Alternatively, you can write the thoughts down and then write an alternative thought instead. Respond to yourself the way a positive family member or friend.
The unsent letter
Feeling angry or upset with someone? Got something to say to someone but never had chance to say it? Writing a letter to someone, completely letting rip, and then not sending it, can be a really cathartic way of getting your anger and emotions out. It might be that you’re a bit frustrated with your boss so you might want to type out an email of what you would say – BUT DON’T put your boss's email in the address bar in case you actually send it – eek! Or you may want to write a physical letter to someone who has hurt you. This can then be kept if you wish, or ripped up or burnt if you feel that may be helpful as a “letting go” process.
This exercise can also be used when a friend or relative has passed away, for when you wish you could have said something to them, or need to say goodbye.
15-minutes of writing, and re-writing, and re-writing!
The idea with this exercise is that you start with something that’s bothering you, or a problem you’d like to figure out, and with each re-write you might find a bit more clarity. When I’ve done this in the past, I’ve found it gets shorter each time, and I found that the problem didn’t seem that much of a big deal by the end.
There are lots of ways to journal so don’t worry if you get a bit nervous at the sight of a blank page. You’re not writing it for anyone else (but if it helps to picture someone to write for then go for it!) I fancied myself as a bit of a Bridget Jones when I started journalling, many years ago, and used to write like I was trying to entertain an audience. It gradually became more emotional and honest over the years as I got into it. I don’t write very often now, usually when I need to get something out or process something. I also write when I’m travelling – I have books full of journalling from when I was travelling, though many of the parts from South East Asia and India mainly just involve me going on about my bowel movements!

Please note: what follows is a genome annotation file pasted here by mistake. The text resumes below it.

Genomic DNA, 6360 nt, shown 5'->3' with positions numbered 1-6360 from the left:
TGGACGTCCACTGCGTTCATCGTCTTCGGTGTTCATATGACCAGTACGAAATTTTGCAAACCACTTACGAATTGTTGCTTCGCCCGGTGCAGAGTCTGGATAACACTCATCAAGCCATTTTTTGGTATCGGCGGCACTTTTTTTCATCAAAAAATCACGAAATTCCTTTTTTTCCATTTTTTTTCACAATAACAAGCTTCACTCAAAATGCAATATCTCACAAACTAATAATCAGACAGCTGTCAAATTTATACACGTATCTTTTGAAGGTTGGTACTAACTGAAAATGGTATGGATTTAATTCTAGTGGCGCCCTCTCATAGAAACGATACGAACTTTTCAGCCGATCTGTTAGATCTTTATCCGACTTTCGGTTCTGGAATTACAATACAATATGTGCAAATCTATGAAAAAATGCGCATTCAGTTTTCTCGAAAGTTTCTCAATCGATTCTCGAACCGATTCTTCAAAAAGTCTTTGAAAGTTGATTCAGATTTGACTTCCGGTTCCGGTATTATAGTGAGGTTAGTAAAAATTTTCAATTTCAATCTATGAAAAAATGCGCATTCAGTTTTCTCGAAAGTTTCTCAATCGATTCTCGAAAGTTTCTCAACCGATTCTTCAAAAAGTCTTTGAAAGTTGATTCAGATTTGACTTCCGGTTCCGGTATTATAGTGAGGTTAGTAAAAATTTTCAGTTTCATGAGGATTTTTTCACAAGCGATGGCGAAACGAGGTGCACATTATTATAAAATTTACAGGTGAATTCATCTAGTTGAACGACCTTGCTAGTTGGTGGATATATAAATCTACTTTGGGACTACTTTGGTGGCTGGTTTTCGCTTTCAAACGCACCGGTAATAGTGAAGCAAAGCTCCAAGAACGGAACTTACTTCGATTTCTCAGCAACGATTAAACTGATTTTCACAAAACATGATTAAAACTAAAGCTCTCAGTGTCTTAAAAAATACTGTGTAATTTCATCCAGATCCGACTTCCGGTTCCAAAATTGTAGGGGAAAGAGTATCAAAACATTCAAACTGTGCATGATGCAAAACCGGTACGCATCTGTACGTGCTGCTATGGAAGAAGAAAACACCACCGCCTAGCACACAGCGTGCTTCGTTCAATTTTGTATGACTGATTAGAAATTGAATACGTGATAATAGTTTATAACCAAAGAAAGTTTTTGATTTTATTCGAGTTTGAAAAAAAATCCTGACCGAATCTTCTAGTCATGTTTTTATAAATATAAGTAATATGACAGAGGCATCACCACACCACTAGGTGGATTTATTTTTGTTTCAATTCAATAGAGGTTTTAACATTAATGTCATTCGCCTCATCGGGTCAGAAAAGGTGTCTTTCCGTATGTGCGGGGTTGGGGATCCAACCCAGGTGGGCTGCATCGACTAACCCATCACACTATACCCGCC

Find your own way of journalling, be that notes, bullet points, with doodles etc. Even if you don’t know where to start, you can literally start with “I don’t know what to write and this is feeling kind of awkward and silly…”. You might be surprised where it goes from there. But if it doesn’t then, that’s okay too, just be kind to yourself maybe try another time.
Life writing and memoirs
Writing about childhood can be helpful for many people, and writing about family and experiences. It can be a lovely way of leaving a legacy, even if it’s only for a few family members to read. If you ever think “my life is too boring to write about” then just notice that as a critical voice and be assured that everyone has a life that’s worth writing about, you don’t have to have been to exciting places or broken a world record. Everyone has the ups and downs, and the relationships and the relationship breakdowns – this is the human part which people want to hear about.
Just be aware that a lot of things can come out when writing about traumatic things in the past. Because writing something down is sometimes easier than saying it out loud, there might be some things you buried deep and this might unearth them. This may be helpful, or it can re-traumatise potentially. It can be a good idea to do this whilst having counselling sessions if this is the case so that you can process these feelings safely.
A final note
When I started writing, I spent a long time trying to make it perfect for others to read. This was something I did in other aspects of life too, not just when writing. The perfectionist critical voice would start jabbering on, “this is rubbish, nobody wants to read this!” I couldn’t make that go away, that was deep-rooted from childhood, but I gradually listened to it less and less. Noticing it, naming it as a critical thought and knowing that I didn’t need to listen to it helped. If you’re writing to try and get published, don’t worry about trying to make it perfect and tidy until much later on, this kind of focus will only distract you in the early stages when openness, creativity and flow are more important.
You don’t have to use big clever words, or have perfect grammar or spelling (luckily there are things like Grammarly which can help you with that), so just tell your truth. Even now writing this, I know it won’t be perfect, but I don’t care. If you’ve made it this far I hope you’ve found this helpful.
So now, as I help others in writing workshops, I very much remember that I am not an expert, I am not perfect, but “good enough”…and so are you!